Participants at the Nieman Narrative Journalism Conference.

A good reporter sees the world and questions. Everything they do is in the form of questions. Their lives are a major jeopardy game.

A really good editor sees the world in terms of problem solving, and they have all of these logistical minefields to negotiate through the day.

If the writers out there can see this world and what the editor is up against with the goal of taking all these wonderful ideas and questions and figuring out how to get them into this box, or into the magazine version of this box and, eventually, how to get them up here with the picture and art and not have any of them go away. Make those two worlds merge because, quite frankly, we need each other. Whether or not we think we’re on opposite sides, we only do stories when we do them together.

One day I realized as a writer, I was blaming my editor. I had spent 15 years blaming my editor for not being perfect, for not understanding me, for not knowing when I was having a bad day, for not having a perfectly toned ear. So I walked into his office one day and I sat down and I handed him a document, and he said, “What’s that?” And I said, “It’s the owner’s manual.” And he said, “Well, what do you mean?” I said, “I’ve listed for you who I am. I’ve sat and thought about my process as a reporter and writer, who I am, what I do. And I’ve listed the things that if you do these things, I will be loyal to you and follow you around forever and be your best advocate and guardian angel in the newsroom.”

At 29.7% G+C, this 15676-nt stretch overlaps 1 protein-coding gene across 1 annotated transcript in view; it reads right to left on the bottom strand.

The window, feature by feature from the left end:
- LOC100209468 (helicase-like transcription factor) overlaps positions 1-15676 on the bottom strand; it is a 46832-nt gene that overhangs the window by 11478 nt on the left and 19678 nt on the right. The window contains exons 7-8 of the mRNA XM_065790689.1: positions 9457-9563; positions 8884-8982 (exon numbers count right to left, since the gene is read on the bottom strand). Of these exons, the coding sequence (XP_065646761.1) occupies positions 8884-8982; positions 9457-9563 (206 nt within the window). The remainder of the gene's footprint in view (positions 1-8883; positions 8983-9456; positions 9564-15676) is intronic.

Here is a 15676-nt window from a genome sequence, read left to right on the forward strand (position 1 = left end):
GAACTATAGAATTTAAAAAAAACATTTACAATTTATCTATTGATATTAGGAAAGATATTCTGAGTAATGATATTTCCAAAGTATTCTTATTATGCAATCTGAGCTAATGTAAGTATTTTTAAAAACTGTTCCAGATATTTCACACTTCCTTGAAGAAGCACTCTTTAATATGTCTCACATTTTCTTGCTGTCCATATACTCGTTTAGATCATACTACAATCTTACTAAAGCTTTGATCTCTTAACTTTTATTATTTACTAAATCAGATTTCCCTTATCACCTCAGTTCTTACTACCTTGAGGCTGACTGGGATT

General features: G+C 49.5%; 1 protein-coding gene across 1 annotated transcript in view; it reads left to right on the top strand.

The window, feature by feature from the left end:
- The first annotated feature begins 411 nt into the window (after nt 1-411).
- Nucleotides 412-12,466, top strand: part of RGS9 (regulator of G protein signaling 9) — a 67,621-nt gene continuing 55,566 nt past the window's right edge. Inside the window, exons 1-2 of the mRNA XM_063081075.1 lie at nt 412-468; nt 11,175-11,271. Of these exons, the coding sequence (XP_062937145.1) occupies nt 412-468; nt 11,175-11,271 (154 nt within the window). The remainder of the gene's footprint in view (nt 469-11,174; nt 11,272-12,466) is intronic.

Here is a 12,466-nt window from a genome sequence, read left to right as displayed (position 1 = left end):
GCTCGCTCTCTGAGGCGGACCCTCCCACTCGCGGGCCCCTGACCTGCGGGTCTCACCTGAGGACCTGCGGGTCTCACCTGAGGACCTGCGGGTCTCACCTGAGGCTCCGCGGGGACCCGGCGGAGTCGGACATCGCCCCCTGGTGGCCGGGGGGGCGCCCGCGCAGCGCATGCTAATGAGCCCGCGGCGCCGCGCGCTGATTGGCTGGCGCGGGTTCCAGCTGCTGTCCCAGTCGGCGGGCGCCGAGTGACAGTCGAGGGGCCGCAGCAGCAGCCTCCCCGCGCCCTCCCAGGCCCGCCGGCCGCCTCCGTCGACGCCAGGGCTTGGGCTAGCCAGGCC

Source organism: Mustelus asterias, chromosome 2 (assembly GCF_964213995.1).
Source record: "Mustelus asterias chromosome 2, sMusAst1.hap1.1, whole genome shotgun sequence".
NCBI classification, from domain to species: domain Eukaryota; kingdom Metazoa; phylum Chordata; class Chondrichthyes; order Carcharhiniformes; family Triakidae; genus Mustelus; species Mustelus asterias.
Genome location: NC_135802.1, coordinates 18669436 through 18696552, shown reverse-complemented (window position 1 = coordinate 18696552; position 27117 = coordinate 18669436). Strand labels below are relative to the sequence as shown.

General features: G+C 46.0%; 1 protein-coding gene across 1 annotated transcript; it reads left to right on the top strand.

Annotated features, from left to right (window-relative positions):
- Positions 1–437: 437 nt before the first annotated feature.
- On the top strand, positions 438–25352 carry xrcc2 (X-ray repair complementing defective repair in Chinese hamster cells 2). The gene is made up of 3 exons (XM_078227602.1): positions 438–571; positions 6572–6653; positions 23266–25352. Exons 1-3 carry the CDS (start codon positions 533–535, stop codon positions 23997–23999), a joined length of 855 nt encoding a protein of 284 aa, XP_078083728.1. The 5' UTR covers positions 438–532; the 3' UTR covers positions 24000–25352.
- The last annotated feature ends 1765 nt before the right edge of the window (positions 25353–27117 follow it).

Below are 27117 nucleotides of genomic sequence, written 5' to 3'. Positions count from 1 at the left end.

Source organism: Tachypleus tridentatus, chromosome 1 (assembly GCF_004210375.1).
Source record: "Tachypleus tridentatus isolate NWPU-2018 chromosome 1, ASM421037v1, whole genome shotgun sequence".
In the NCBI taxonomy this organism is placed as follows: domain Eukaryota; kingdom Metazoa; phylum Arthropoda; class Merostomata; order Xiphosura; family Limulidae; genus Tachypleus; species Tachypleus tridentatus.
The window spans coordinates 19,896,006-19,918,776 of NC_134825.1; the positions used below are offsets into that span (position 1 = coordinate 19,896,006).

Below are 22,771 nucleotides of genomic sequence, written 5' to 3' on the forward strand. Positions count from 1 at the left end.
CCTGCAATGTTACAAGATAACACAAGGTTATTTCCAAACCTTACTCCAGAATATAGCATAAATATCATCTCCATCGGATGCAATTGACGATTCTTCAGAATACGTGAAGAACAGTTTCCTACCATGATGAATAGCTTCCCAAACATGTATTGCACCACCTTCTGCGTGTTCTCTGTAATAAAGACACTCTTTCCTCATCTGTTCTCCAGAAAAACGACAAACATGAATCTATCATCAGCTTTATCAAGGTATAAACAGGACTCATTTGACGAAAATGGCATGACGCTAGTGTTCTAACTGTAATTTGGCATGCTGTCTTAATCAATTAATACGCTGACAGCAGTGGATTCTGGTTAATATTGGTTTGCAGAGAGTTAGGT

And he looked at it and said, “Well, what are we supposed to do with this?” I said, “I’m trying to give you a language to negotiate with me when we have problems. I’m trying to let you know where my motherboard of push buttons are because I don’t want to battle with you, I want this to work. I want it to work for you, for me, and for the newspaper. And I realize it’s time I take responsibility for that. Now, what do you need from me?”